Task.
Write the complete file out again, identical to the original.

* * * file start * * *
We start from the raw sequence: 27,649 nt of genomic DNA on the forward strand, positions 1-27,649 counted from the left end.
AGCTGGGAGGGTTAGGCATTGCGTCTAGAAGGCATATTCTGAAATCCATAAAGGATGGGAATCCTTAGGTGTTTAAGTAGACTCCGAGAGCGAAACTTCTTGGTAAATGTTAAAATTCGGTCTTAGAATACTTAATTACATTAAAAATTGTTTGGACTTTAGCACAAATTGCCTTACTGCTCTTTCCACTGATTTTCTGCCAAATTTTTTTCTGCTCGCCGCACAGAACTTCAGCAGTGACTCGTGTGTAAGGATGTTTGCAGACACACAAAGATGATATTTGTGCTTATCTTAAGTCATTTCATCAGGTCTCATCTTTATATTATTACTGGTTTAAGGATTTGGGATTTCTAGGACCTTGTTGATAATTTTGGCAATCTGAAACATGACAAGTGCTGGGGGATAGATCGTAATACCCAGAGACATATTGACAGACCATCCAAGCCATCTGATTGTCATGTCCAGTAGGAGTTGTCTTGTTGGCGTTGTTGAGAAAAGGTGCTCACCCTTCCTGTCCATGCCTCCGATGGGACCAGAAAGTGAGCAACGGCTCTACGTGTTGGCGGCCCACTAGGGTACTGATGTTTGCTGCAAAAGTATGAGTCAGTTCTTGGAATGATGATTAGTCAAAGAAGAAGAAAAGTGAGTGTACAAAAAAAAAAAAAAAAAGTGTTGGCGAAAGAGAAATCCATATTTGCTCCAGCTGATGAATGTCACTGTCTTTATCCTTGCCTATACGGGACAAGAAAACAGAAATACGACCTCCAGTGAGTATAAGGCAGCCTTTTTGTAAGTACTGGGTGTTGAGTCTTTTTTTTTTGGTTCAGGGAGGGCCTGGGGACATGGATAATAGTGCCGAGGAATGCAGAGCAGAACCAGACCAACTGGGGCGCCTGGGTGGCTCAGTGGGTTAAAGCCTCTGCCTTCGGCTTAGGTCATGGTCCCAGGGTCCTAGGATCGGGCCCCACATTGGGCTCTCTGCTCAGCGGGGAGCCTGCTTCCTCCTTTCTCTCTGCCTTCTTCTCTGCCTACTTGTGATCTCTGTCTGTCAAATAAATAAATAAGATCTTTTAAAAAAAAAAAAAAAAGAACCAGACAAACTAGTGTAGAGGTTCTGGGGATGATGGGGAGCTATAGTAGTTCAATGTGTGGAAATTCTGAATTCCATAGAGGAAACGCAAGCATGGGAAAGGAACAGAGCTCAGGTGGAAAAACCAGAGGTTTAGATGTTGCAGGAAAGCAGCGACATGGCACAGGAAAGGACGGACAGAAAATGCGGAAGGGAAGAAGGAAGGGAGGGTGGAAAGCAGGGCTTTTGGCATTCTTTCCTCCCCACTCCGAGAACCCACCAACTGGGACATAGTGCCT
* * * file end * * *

We start from the raw sequence: 27,649 nt of genomic DNA on the forward strand, positions 1-27,649 counted from the left end.
AGCTGGGAGGGTTAGGCATTGCGTCTAGAAGGCATATTCTGAAATCCATAAAGGATGGGAATCCTTAGGTGTTTAAGTAGACTCCGAGAGCGAAACTTCTTGGTAAATGTTAAAATTCGGTCTTAGAATACTTAATTACATTAAAAATTGTTTGGACTTTAGCACAAATTGCCTTACTGCTCTTTCCACTGATTTTCTGCCAAATTTTTTTCTGCTCGCCGCACAGAACTTCAGCAGTGACTCGTGTGTAAGGATGTTTGCAGACACACAAAGATGATATTTGTGCTTATCTTAAGTCATTTCATCAGGTCTCATCTTTATATTATTACTGGTTTAAGGATTTGGGATTTCTAGGACCTTGTTGATAATTTTGGCAATCTGAAACATGACAAGTGCTGGGGGATAGATCGTAATACCCAGAGACATATTGACAGACCATCCAAGCCATCTGATTGTCATGTCCAGTAGGAGTTGTCTTGTTGGCGTTGTTGAGAAAAGGTGCTCACCCTTCCTGTCCATGCCTCCGATGGGACCAGAAAGTGAGCAACGGCTCTACGTGTTGGCGGCCCACTAGGGTACTGATGTTTGCTGCAAAAGTATGAGTCAGTTCTTGGAATGATGATTAGTCAAAGAAGAAGAAAAGTGAGTGTACAAAAAAAAAAAAAAAAAGTGTTGGCGAAAGAGAAATCCATATTTGCTCCAGCTGATGAATGTCACTGTCTTTATCCTTGCCTATACGGGACAAGAAAACAGAAATACGACCTCCAGTGAGTATAAGGCAGCCTTTTTGTAAGTACTGGGTGTTGAGTCTTTTTTTTTTGGTTCAGGGAGGGCCTGGGGACATGGATAATAGTGCCGAGGAATGCAGAGCAGAACCAGACCAACTGGGGCGCCTGGGTGGCTCAGTGGGTTAAAGCCTCTGCCTTCGGCTTAGGTCATGGTCCCAGGGTCCTAGGATCGGGCCCCACATTGGGCTCTCTGCTCAGCGGGGAGCCTGCTTCCTCCTTTCTCTCTGCCTTCTTCTCTGCCTACTTGTGATCTCTGTCTGTCAAATAAATAAATAAGATCTTTTAAAAAAAAAAAAAAAAGAACCAGACAAACTAGTGTAGAGGTTCTGGGGATGATGGGGAGCTATAGTAGTTCAATGTGTGGAAATTCTGAATTCCATAGAGGAAACGCAAGCATGGGAAAGGAACAGAGCTCAGGTGGAAAAACCAGAGGTTTAGATGTTGCAGGAAAGCAGCGACATGGCACAGGAAAGGACGGACAGAAAATGCGGAAGGGAAGAAGGAAGGGAGGGTGGAAAGCAGGGCTTTTGGCATTCTTTCCTCCCCACTCCGAGAACCCACCAACTGGGACATAGTGCCT